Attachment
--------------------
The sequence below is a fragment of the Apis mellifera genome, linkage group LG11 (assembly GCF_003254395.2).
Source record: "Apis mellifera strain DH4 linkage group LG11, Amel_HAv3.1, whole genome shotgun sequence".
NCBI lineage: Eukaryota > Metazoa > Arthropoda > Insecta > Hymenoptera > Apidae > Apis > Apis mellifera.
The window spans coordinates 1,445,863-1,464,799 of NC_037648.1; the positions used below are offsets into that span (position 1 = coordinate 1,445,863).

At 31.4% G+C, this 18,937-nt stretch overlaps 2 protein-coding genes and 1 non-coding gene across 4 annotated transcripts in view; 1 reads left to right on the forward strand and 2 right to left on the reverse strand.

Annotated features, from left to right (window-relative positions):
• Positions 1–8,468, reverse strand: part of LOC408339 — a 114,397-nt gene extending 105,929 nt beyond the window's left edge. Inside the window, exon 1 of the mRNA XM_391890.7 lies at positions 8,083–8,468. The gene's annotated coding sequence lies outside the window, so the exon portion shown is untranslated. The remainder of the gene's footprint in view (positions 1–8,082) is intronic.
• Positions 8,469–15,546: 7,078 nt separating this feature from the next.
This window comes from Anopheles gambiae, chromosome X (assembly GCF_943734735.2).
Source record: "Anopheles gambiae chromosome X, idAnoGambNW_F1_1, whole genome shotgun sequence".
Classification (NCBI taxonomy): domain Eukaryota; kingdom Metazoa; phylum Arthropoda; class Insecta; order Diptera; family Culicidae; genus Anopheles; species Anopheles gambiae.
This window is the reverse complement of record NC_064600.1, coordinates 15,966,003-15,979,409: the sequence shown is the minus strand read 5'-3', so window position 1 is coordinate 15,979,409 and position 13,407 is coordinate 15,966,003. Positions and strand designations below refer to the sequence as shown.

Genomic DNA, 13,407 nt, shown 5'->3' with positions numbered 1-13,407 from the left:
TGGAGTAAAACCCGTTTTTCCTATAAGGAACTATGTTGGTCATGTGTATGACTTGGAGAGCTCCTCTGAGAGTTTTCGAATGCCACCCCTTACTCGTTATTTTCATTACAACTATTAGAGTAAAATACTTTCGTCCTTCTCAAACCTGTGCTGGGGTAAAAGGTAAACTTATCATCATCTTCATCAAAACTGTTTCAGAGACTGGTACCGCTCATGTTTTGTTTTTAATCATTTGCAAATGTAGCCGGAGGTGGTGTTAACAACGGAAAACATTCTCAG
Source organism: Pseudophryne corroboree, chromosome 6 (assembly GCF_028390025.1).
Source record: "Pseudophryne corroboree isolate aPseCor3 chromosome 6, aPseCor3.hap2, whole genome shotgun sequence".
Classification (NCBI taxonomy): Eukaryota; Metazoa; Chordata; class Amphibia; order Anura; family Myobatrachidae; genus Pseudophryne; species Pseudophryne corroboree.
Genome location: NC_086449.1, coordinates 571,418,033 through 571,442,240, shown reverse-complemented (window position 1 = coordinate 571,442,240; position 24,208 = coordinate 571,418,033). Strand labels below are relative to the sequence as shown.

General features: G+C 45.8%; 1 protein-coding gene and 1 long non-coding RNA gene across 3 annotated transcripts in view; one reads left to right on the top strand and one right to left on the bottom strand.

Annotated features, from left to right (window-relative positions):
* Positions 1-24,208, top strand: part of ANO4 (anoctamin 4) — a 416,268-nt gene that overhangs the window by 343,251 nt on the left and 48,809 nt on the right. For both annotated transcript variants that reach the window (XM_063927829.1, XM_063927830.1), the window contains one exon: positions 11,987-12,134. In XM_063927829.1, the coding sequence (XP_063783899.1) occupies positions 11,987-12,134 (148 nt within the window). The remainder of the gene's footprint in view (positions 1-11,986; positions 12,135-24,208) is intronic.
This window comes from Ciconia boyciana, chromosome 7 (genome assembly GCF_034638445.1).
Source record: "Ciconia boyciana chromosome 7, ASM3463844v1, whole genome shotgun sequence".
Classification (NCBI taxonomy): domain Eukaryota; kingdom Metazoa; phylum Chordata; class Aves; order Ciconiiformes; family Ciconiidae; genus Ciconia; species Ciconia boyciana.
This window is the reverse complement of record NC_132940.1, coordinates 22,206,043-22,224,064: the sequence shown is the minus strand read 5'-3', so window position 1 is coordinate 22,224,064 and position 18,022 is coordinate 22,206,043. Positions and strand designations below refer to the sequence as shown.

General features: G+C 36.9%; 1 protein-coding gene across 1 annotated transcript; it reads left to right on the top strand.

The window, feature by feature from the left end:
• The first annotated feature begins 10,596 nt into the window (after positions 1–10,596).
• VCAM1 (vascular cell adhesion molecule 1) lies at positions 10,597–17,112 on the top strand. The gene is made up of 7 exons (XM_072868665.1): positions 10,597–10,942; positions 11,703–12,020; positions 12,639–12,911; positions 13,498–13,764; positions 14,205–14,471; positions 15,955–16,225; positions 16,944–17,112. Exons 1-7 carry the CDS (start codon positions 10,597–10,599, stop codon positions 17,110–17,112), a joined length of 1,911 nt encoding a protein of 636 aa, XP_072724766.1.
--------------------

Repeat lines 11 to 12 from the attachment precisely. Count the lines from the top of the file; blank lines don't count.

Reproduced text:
Classification (NCBI taxonomy): domain Eukaryota; kingdom Metazoa; phylum Arthropoda; class Insecta; order Diptera; family Culicidae; genus Anopheles; species Anopheles gambiae.
This window is the reverse complement of record NC_064600.1, coordinates 15,966,003-15,979,409: the sequence shown is the minus strand read 5'-3', so window position 1 is coordinate 15,979,409 and position 13,407 is coordinate 15,966,003. Positions and strand designations below refer to the sequence as shown.